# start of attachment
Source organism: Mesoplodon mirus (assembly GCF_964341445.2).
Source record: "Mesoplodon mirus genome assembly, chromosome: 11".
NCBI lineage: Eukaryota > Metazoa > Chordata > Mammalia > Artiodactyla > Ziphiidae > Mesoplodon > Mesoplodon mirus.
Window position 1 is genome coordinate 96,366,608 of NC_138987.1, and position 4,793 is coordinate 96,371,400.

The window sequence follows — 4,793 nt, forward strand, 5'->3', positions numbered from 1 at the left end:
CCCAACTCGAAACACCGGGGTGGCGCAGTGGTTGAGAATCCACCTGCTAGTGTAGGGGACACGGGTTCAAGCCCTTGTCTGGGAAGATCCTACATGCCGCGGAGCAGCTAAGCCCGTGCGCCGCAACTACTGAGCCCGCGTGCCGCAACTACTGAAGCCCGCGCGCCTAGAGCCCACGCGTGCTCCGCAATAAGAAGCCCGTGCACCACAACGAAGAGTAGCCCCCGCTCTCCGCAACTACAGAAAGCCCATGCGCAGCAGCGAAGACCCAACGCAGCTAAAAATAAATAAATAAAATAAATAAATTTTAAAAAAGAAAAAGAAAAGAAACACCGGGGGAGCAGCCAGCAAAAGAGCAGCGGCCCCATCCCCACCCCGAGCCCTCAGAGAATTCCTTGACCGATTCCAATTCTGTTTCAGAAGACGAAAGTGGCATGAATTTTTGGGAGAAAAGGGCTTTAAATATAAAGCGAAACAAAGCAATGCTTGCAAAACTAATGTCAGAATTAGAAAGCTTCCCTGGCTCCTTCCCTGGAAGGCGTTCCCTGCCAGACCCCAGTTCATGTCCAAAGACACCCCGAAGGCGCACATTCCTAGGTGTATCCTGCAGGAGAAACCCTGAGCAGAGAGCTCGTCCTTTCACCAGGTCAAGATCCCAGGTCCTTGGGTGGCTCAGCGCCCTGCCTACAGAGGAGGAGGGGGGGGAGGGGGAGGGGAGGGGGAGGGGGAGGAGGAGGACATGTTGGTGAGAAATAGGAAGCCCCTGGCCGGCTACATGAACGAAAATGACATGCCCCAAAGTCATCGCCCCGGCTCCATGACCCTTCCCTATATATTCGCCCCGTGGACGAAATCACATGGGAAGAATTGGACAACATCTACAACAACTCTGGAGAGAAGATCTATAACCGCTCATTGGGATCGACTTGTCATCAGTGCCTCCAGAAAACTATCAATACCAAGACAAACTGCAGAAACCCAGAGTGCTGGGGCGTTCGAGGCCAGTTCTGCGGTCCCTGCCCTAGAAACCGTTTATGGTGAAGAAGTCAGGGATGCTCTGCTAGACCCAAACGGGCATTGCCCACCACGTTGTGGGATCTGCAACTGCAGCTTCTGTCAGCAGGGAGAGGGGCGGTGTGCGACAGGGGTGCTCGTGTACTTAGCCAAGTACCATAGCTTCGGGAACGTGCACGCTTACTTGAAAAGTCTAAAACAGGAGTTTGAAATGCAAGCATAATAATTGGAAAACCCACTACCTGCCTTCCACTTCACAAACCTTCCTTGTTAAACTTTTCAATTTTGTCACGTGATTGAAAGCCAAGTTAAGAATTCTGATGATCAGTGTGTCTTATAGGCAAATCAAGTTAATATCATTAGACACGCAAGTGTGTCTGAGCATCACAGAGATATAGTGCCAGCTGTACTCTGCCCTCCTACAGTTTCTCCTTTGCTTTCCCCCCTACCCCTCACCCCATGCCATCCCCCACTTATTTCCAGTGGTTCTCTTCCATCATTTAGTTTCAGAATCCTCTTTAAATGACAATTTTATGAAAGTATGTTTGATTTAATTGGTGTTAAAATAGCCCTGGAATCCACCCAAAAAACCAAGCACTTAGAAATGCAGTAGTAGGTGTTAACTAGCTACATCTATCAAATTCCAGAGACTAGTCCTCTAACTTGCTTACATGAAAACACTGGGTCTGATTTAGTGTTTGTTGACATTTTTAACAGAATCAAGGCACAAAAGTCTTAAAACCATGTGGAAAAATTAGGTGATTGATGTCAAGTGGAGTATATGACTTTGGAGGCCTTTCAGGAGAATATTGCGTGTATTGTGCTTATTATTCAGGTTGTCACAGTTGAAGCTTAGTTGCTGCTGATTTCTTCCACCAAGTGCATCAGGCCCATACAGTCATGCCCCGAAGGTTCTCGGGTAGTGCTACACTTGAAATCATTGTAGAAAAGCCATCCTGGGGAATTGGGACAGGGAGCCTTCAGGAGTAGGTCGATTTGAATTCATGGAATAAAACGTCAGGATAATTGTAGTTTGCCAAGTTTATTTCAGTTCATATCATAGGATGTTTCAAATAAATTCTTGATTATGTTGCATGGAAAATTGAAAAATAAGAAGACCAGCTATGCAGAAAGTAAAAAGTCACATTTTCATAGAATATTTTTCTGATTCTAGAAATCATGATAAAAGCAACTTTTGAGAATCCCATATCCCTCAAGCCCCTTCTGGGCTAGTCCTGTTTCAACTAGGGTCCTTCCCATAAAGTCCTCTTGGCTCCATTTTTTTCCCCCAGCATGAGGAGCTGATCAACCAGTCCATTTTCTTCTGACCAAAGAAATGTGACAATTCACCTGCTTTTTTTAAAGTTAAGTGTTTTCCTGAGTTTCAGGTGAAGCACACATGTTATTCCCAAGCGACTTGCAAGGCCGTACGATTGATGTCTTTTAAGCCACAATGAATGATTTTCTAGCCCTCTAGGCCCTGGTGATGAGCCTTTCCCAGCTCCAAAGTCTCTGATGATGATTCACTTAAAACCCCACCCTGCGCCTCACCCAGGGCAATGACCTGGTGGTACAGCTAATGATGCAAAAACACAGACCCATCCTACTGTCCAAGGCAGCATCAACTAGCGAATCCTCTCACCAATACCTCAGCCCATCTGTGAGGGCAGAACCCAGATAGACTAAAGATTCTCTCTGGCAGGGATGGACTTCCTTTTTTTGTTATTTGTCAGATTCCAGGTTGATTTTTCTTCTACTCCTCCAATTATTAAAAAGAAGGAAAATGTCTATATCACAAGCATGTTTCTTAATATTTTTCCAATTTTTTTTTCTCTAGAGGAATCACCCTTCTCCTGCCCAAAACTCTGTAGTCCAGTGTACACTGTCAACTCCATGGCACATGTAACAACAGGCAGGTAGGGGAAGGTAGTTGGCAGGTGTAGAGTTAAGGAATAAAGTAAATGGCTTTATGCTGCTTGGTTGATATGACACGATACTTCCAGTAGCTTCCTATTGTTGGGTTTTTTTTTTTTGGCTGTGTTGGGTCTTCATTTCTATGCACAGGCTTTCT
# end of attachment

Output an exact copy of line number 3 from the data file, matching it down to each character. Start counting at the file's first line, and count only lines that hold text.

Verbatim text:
NCBI lineage: Eukaryota > Metazoa > Chordata > Mammalia > Artiodactyla > Ziphiidae > Mesoplodon > Mesoplodon mirus.